She stood there, waiting for my answer, wondering if I'd agree to help her. I wondered, too.
Why I shouldn't get involved was easy: I got into the Private I-investigation racket to interface with computers, not people. On the other hand, I had the distinct feeling that if I turned this doll down she might lose it, go ballistic, maybe take it out on my hardware. And how would I explain that to corporate?
While I chewed things over, I looked my visitor up and down. She was different than a lot of dames. Petite, but not fragile. Cute, but not as a button. Older (30, maybe 32), but holding her own against gravity (though I might have caught a whiff of Replenisher with Retinol). Altogether, she was some package. Real FedEx material: The kind of hottie I absolutely, positively wanted to be there with me overnight.
I was done chewing and ready to swallow.
"Take the load off," I said, brushing some Taco Bell lunch litter off a stack of Wired back issues so she'd have a place to park her keister. "And drop the 'Mr. Spade' bit. Call me Spam."
"As in the repugnant canned meat product," she purred.
"As in the repugnant e-mail transmissions," I replied. I pulled a cigarette from the pack on my desk, put it in my mouth and didn't light up (this is a No Smoking building). "But you're not here to talk about name origins
"OK. Sure." I'd ruffled her feathers but this bird wasn't flying anywhere; she'd just whistle her tune through a clenched -- and perfectly lipsticked -- beak. "A few weeks ago, I inherited a considerable sum of money. Very considerable. I wanted to invest it but didn't know in what. So, while I looked over various options, I parked the money in the bank. In the passbook account I shared with my husband."
I knew where this was going. It was a story older than UNIVAC.
"Then, last Thursday morning, I woke up to find a note from my husband on the kitchen table. He said he was going away, far away, and doing it on the money from our joint account."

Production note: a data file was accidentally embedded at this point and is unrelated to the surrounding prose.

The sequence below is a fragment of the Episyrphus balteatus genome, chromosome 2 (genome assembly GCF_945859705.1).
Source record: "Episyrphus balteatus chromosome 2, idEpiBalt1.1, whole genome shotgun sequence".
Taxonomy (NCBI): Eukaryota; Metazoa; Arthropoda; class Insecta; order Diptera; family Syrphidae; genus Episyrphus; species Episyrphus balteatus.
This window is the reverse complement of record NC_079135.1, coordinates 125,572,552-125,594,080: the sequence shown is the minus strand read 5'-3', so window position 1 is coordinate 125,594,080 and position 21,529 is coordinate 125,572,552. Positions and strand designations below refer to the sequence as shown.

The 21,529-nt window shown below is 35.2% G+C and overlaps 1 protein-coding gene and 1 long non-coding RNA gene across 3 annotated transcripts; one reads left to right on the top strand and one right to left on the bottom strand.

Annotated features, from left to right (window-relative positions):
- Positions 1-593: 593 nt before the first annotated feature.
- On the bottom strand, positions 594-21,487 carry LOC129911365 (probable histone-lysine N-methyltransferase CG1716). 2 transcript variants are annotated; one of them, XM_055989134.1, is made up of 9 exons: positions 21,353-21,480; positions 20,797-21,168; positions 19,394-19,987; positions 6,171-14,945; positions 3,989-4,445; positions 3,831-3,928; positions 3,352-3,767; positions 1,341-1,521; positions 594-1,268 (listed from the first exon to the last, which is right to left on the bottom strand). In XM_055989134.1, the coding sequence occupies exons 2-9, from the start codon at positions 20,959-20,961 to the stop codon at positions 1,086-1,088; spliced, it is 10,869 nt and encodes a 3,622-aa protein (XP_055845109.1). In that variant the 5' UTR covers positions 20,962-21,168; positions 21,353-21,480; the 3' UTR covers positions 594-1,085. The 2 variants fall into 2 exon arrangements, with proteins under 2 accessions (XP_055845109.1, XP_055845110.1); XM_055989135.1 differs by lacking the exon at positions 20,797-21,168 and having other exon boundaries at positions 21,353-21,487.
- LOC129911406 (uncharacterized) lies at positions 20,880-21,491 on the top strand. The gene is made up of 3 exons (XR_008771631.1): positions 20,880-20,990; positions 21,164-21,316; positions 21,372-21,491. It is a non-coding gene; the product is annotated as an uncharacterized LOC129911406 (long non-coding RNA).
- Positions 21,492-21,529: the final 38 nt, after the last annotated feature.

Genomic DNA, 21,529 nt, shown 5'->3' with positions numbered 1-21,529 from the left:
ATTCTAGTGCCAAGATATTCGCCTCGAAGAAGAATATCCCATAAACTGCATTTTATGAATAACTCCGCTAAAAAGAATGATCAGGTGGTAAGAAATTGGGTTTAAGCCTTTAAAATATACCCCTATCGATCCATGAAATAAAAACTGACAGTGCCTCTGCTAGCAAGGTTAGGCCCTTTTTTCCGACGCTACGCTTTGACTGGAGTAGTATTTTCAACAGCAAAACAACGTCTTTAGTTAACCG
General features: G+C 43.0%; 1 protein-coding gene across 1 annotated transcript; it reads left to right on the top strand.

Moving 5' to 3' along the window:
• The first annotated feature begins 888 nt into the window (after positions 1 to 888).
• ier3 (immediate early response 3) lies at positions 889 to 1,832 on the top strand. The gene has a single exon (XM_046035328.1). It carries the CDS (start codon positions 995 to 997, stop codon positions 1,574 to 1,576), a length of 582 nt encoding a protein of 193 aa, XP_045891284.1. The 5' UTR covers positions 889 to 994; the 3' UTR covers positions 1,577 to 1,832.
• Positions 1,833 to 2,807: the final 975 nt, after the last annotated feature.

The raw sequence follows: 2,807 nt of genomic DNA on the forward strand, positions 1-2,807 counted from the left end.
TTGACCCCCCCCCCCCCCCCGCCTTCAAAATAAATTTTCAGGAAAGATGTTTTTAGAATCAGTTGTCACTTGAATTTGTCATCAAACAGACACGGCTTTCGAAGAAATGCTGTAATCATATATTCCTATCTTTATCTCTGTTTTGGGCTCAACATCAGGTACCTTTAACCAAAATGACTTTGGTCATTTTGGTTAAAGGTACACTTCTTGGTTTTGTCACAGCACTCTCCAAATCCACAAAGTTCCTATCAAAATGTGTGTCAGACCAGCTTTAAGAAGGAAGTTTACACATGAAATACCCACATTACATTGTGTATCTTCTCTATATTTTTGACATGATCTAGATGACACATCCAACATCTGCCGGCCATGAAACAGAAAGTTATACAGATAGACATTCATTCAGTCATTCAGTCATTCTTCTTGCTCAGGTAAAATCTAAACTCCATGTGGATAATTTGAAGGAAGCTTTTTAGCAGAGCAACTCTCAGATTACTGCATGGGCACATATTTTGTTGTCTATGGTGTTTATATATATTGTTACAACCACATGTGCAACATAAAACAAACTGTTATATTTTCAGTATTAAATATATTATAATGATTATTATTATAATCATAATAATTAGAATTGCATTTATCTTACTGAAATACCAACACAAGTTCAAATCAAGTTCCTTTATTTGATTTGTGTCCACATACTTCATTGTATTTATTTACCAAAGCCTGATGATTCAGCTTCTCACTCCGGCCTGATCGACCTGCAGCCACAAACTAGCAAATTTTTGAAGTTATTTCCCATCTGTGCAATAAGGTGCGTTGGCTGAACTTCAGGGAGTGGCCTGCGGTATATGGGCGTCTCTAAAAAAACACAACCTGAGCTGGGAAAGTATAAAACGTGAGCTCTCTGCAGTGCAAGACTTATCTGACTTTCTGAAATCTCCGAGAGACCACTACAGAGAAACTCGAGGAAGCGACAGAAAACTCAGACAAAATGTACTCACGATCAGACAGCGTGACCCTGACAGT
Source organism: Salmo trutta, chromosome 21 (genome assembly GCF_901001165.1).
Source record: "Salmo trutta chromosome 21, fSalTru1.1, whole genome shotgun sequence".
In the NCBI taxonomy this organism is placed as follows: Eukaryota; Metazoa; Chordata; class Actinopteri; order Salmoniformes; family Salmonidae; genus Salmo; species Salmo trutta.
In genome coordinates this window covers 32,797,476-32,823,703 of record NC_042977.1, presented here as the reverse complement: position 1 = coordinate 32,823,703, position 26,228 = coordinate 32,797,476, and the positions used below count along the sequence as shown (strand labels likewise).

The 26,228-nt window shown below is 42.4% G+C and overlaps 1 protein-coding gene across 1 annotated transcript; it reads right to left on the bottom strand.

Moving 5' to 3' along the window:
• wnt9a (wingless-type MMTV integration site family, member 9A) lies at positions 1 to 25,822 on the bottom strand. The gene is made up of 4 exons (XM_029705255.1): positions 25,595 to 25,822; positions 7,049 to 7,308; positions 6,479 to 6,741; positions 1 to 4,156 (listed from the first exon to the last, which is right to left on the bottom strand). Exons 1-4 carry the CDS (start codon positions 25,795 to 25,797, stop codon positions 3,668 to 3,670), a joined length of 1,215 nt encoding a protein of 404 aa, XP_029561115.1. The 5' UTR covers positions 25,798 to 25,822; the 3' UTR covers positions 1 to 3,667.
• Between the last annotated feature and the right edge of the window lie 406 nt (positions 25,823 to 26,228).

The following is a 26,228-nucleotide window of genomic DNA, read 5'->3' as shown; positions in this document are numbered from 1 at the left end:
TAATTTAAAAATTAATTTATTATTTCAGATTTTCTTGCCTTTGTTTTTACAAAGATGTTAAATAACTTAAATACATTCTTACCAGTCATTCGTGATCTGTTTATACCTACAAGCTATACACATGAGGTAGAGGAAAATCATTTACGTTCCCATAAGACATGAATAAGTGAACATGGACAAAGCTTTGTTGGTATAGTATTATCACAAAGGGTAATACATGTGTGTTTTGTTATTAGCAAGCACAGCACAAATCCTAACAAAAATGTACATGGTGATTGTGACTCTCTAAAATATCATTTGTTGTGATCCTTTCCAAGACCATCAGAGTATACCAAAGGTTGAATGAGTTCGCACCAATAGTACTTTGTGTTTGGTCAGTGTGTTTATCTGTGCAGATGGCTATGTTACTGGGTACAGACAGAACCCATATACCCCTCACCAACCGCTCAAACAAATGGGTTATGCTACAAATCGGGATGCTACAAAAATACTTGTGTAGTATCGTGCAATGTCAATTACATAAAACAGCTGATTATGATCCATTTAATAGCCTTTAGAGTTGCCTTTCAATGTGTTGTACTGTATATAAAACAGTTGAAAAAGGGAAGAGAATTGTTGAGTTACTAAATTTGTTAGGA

"And you want me to recover your dough."
I opened my bottom right desk drawer and took out a bottle of Red Bull. I offered some to the lady.
"I'm afraid high caffeine drinks go straight to my heart and cause unpleasant palpitations," she said, refusing.
I slugged my Bull right from the bottle. "I'll take your case," I told her. Then added, "My fee is an hourly, plus expenses, outlined in this contract which you'll have to sign here ... and initial here ... and I'll need a credit card. For a deposit."
She did as she was told.
"There's just one more thing," I said, waiting for authorization on her Visa.
"I'll need your hubby's SS."
She showed no response. Nothing. It was like she was the general public and I was one of Kevin Costner's last six movies.
"His Social Security number," I explained. "You got it?"
She did. I got to work.
Things got off to a fast start, went my way. I was on the move, in the flow, flying higher than Dennis Tito. Then, from out of nowhere, boom. There was a crash.
"Goddamn this machine," I shouted. "Fatal error?' What'd I do? This is the third time it's crashed today. I gotta reboot..."
After I was back up and running, I fell right back in the groove. Having the SS number and knowing how to hack into the computer systems of most large American banks made it a piece of cake to find hubby and the money. With a few quick keystrokes -- powpowpow -- I transferred the money back into her account. hen, because hubby was a lowlife bum who deserved it, I opened a CitiBank credit card in his name and ordered myself a GameBoy Advance with it.
"All set," I informed her.
"That's it, Spam? Just some typing on a computer? No skulking in dark alleys? No dead ends or red herrings? No rough stuff?"
"The only rough stuff this PI(IS) runs into is when the mail boy occasionally calls me a 'fucking nerd asshole,' " I said. "It's a new day, sweetheart. A new world."
She looked disappointed. Crestfallen. I could see there'd be no Love Connection tonight. Hell, a pepper-sprayed blind man could see that. "Guess if I want hardboiled," she sighed, "I'll just have to wait for my Easter basket."
Easter, I thought. Isn't that what Spring Break used to be called? ©